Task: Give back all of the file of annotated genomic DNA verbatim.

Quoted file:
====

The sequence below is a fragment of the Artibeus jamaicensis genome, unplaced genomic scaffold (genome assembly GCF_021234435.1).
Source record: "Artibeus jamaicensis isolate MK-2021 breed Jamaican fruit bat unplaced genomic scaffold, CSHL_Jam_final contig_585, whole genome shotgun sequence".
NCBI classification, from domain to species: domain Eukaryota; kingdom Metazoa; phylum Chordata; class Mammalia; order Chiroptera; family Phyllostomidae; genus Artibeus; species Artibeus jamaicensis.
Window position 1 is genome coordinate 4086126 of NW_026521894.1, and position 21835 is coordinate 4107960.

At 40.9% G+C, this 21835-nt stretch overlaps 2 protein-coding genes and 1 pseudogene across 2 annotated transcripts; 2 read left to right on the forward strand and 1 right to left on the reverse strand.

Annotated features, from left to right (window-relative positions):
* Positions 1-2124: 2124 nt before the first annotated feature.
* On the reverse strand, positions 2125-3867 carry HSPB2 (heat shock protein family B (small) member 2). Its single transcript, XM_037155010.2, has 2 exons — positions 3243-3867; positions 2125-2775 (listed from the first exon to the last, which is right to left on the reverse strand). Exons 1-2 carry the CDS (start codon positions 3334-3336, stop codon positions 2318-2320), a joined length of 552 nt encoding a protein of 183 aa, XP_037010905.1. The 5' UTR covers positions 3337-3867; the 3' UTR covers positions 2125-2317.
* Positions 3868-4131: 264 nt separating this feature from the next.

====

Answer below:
The sequence below is a fragment of the Artibeus jamaicensis genome, unplaced genomic scaffold (genome assembly GCF_021234435.1).
Source record: "Artibeus jamaicensis isolate MK-2021 breed Jamaican fruit bat unplaced genomic scaffold, CSHL_Jam_final contig_585, whole genome shotgun sequence".
NCBI classification, from domain to species: domain Eukaryota; kingdom Metazoa; phylum Chordata; class Mammalia; order Chiroptera; family Phyllostomidae; genus Artibeus; species Artibeus jamaicensis.
Window position 1 is genome coordinate 4086126 of NW_026521894.1, and position 21835 is coordinate 4107960.

At 40.9% G+C, this 21835-nt stretch overlaps 2 protein-coding genes and 1 pseudogene across 2 annotated transcripts; 2 read left to right on the forward strand and 1 right to left on the reverse strand.

Annotated features, from left to right (window-relative positions):
* Positions 1-2124: 2124 nt before the first annotated feature.
* On the reverse strand, positions 2125-3867 carry HSPB2 (heat shock protein family B (small) member 2). Its single transcript, XM_037155010.2, has 2 exons — positions 3243-3867; positions 2125-2775 (listed from the first exon to the last, which is right to left on the reverse strand). Exons 1-2 carry the CDS (start codon positions 3334-3336, stop codon positions 2318-2320), a joined length of 552 nt encoding a protein of 183 aa, XP_037010905.1. The 5' UTR covers positions 3337-3867; the 3' UTR covers positions 2125-2317.
* Positions 3868-4131: 264 nt separating this feature from the next.